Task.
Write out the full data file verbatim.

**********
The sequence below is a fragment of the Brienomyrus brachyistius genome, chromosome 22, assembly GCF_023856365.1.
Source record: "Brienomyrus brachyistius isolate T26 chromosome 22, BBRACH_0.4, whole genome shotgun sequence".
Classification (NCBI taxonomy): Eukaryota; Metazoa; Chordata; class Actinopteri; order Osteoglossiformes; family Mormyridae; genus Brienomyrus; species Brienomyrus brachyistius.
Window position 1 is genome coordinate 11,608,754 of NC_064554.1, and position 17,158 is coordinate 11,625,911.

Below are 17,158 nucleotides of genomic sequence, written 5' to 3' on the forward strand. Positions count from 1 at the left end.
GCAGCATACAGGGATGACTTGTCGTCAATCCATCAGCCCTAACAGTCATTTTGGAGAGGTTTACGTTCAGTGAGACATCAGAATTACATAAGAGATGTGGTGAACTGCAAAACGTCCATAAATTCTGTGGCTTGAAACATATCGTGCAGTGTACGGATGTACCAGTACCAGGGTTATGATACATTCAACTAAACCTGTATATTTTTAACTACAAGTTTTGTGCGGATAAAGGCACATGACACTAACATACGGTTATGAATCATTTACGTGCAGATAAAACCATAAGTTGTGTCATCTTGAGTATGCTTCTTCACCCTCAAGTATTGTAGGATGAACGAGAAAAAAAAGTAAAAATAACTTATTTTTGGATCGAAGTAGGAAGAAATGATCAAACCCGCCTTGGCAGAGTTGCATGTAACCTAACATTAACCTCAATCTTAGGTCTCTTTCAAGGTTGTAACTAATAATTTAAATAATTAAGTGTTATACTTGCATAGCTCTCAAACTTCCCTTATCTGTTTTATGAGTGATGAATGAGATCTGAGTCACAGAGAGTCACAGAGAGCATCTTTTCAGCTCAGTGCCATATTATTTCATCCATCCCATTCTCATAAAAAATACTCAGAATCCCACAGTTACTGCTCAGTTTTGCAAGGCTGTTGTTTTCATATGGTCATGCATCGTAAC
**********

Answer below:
The sequence below is a fragment of the Brienomyrus brachyistius genome, chromosome 22, assembly GCF_023856365.1.
Source record: "Brienomyrus brachyistius isolate T26 chromosome 22, BBRACH_0.4, whole genome shotgun sequence".
Classification (NCBI taxonomy): Eukaryota; Metazoa; Chordata; class Actinopteri; order Osteoglossiformes; family Mormyridae; genus Brienomyrus; species Brienomyrus brachyistius.
Window position 1 is genome coordinate 11,608,754 of NC_064554.1, and position 17,158 is coordinate 11,625,911.

Below are 17,158 nucleotides of genomic sequence, written 5' to 3' on the forward strand. Positions count from 1 at the left end.
GCAGCATACAGGGATGACTTGTCGTCAATCCATCAGCCCTAACAGTCATTTTGGAGAGGTTTACGTTCAGTGAGACATCAGAATTACATAAGAGATGTGGTGAACTGCAAAACGTCCATAAATTCTGTGGCTTGAAACATATCGTGCAGTGTACGGATGTACCAGTACCAGGGTTATGATACATTCAACTAAACCTGTATATTTTTAACTACAAGTTTTGTGCGGATAAAGGCACATGACACTAACATACGGTTATGAATCATTTACGTGCAGATAAAACCATAAGTTGTGTCATCTTGAGTATGCTTCTTCACCCTCAAGTATTGTAGGATGAACGAGAAAAAAAAGTAAAAATAACTTATTTTTGGATCGAAGTAGGAAGAAATGATCAAACCCGCCTTGGCAGAGTTGCATGTAACCTAACATTAACCTCAATCTTAGGTCTCTTTCAAGGTTGTAACTAATAATTTAAATAATTAAGTGTTATACTTGCATAGCTCTCAAACTTCCCTTATCTGTTTTATGAGTGATGAATGAGATCTGAGTCACAGAGAGTCACAGAGAGCATCTTTTCAGCTCAGTGCCATATTATTTCATCCATCCCATTCTCATAAAAAATACTCAGAATCCCACAGTTACTGCTCAGTTTTGCAAGGCTGTTGTTTTCATATGGTCATGCATCGTAAC